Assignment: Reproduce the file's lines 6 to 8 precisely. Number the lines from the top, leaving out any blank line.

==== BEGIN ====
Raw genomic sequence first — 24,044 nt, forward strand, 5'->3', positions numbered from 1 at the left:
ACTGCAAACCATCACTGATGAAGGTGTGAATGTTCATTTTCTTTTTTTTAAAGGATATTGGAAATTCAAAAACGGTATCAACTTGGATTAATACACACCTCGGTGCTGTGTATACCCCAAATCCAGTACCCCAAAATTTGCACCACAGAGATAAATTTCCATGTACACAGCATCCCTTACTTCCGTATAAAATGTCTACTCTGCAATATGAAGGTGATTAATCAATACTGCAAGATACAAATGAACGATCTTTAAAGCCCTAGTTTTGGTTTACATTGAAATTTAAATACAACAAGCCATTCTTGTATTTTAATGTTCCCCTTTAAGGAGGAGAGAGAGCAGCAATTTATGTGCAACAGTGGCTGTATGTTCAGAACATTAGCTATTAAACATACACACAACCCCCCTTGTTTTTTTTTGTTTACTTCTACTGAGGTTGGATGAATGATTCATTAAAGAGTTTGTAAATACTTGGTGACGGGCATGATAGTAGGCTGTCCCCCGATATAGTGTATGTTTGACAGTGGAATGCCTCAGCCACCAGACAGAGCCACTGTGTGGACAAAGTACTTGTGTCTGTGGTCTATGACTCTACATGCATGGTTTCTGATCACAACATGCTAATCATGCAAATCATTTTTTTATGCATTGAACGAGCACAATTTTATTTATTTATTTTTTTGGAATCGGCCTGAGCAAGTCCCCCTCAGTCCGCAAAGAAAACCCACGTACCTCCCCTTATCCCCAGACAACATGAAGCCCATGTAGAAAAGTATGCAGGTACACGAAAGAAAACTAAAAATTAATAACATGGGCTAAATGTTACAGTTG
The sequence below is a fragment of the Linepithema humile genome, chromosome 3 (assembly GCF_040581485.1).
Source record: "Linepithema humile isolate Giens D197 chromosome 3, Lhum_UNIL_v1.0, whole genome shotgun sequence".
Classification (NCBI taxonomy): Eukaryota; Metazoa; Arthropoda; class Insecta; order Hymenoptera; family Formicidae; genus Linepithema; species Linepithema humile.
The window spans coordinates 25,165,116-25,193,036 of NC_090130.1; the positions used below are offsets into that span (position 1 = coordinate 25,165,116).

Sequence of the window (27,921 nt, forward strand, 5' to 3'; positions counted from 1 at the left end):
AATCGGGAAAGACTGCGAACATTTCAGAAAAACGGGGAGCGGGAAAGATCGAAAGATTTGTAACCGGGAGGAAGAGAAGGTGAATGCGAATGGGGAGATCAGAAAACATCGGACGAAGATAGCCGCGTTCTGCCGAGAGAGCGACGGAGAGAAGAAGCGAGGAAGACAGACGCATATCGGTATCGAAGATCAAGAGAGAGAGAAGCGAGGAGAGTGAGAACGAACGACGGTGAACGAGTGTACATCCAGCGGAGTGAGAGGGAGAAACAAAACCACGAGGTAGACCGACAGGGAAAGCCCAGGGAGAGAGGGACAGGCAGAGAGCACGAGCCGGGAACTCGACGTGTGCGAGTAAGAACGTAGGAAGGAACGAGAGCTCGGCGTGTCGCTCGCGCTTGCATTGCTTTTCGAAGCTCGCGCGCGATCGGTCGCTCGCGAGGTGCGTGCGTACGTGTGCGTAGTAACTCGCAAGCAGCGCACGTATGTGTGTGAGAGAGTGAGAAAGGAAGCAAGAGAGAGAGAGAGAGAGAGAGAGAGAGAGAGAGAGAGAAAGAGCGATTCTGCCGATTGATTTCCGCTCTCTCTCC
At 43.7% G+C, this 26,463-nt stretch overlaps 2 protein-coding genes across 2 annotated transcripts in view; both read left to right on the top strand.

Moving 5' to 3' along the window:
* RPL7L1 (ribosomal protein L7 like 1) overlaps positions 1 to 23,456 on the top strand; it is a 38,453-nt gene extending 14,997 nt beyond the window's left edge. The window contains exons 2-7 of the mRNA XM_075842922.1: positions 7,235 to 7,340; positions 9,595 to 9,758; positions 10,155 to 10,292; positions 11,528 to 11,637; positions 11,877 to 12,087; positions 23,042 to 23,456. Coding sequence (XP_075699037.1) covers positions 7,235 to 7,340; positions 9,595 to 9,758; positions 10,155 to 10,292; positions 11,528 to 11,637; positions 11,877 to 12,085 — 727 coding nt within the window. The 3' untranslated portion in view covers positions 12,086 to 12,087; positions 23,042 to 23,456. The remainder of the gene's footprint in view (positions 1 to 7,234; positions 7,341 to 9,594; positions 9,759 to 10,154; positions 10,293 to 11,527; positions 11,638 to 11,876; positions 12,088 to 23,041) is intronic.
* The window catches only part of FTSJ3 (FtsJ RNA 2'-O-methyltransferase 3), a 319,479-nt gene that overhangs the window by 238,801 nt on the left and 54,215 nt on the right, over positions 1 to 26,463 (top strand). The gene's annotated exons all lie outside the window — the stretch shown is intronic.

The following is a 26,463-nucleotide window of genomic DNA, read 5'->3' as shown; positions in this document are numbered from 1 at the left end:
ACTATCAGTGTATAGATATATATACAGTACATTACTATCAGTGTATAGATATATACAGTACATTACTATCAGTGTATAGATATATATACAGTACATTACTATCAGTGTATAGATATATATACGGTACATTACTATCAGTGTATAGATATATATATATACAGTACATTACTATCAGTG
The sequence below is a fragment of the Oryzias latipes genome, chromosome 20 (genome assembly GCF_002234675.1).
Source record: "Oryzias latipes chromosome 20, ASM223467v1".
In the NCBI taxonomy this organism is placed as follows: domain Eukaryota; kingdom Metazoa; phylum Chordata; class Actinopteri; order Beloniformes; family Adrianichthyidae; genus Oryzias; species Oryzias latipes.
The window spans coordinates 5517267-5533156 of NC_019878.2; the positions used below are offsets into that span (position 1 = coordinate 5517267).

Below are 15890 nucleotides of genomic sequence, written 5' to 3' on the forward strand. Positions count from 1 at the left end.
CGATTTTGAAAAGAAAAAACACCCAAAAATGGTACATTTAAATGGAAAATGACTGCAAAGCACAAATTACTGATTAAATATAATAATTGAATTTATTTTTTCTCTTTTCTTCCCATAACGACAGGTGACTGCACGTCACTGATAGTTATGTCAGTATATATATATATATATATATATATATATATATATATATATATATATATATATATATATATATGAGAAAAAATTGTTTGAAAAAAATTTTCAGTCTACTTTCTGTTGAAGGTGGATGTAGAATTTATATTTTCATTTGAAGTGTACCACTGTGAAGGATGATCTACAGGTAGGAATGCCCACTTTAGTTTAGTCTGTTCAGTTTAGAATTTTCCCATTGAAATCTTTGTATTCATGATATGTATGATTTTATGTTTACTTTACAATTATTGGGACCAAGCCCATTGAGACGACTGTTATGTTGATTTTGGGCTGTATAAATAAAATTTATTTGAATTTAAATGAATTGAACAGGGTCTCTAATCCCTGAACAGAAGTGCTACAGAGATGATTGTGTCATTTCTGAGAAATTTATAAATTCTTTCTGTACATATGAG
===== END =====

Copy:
The window spans coordinates 25,165,116-25,193,036 of NC_090130.1; the positions used below are offsets into that span (position 1 = coordinate 25,165,116).

Sequence of the window (27,921 nt, forward strand, 5' to 3'; positions counted from 1 at the left end):
AATCGGGAAAGACTGCGAACATTTCAGAAAAACGGGGAGCGGGAAAGATCGAAAGATTTGTAACCGGGAGGAAGAGAAGGTGAATGCGAATGGGGAGATCAGAAAACATCGGACGAAGATAGCCGCGTTCTGCCGAGAGAGCGACGGAGAGAAGAAGCGAGGAAGACAGACGCATATCGGTATCGAAGATCAAGAGAGAGAGAAGCGAGGAGAGTGAGAACGAACGACGGTGAACGAGTGTACATCCAGCGGAGTGAGAGGGAGAAACAAAACCACGAGGTAGACCGACAGGGAAAGCCCAGGGAGAGAGGGACAGGCAGAGAGCACGAGCCGGGAACTCGACGTGTGCGAGTAAGAACGTAGGAAGGAACGAGAGCTCGGCGTGTCGCTCGCGCTTGCATTGCTTTTCGAAGCTCGCGCGCGATCGGTCGCTCGCGAGGTGCGTGCGTACGTGTGCGTAGTAACTCGCAAGCAGCGCACGTATGTGTGTGAGAGAGTGAGAAAGGAAGCAAGAGAGAGAGAGAGAGAGAGAGAGAGAGAGAGAGAGAGAAAGAGCGATTCTGCCGATTGATTTCCGCTCTCTCTCC